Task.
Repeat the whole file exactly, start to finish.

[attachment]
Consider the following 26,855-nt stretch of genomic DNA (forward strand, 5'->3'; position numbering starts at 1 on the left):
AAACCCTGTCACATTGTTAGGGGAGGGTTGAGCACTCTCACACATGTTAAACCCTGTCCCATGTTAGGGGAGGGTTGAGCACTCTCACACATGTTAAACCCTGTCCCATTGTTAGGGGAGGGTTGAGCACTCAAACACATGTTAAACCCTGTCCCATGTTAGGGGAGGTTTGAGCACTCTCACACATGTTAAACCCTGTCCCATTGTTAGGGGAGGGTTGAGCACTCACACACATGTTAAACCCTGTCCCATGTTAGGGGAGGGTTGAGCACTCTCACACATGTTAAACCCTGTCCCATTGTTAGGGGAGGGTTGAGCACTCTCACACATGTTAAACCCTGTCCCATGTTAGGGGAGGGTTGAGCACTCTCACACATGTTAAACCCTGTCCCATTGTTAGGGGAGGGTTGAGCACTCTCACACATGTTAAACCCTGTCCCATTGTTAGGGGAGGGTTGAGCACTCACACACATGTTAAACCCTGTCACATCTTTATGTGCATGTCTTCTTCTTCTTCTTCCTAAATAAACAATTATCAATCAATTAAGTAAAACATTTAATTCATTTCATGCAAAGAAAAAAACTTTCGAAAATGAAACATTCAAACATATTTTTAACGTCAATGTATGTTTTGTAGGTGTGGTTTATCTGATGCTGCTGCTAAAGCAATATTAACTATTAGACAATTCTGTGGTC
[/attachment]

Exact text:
Consider the following 26,855-nt stretch of genomic DNA (forward strand, 5'->3'; position numbering starts at 1 on the left):
AAACCCTGTCACATTGTTAGGGGAGGGTTGAGCACTCTCACACATGTTAAACCCTGTCCCATGTTAGGGGAGGGTTGAGCACTCTCACACATGTTAAACCCTGTCCCATTGTTAGGGGAGGGTTGAGCACTCAAACACATGTTAAACCCTGTCCCATGTTAGGGGAGGTTTGAGCACTCTCACACATGTTAAACCCTGTCCCATTGTTAGGGGAGGGTTGAGCACTCACACACATGTTAAACCCTGTCCCATGTTAGGGGAGGGTTGAGCACTCTCACACATGTTAAACCCTGTCCCATTGTTAGGGGAGGGTTGAGCACTCTCACACATGTTAAACCCTGTCCCATGTTAGGGGAGGGTTGAGCACTCTCACACATGTTAAACCCTGTCCCATTGTTAGGGGAGGGTTGAGCACTCTCACACATGTTAAACCCTGTCCCATTGTTAGGGGAGGGTTGAGCACTCACACACATGTTAAACCCTGTCACATCTTTATGTGCATGTCTTCTTCTTCTTCTTCCTAAATAAACAATTATCAATCAATTAAGTAAAACATTTAATTCATTTCATGCAAAGAAAAAAACTTTCGAAAATGAAACATTCAAACATATTTTTAACGTCAATGTATGTTTTGTAGGTGTGGTTTATCTGATGCTGCTGCTAAAGCAATATTAACTATTAGACAATTCTGTGGTC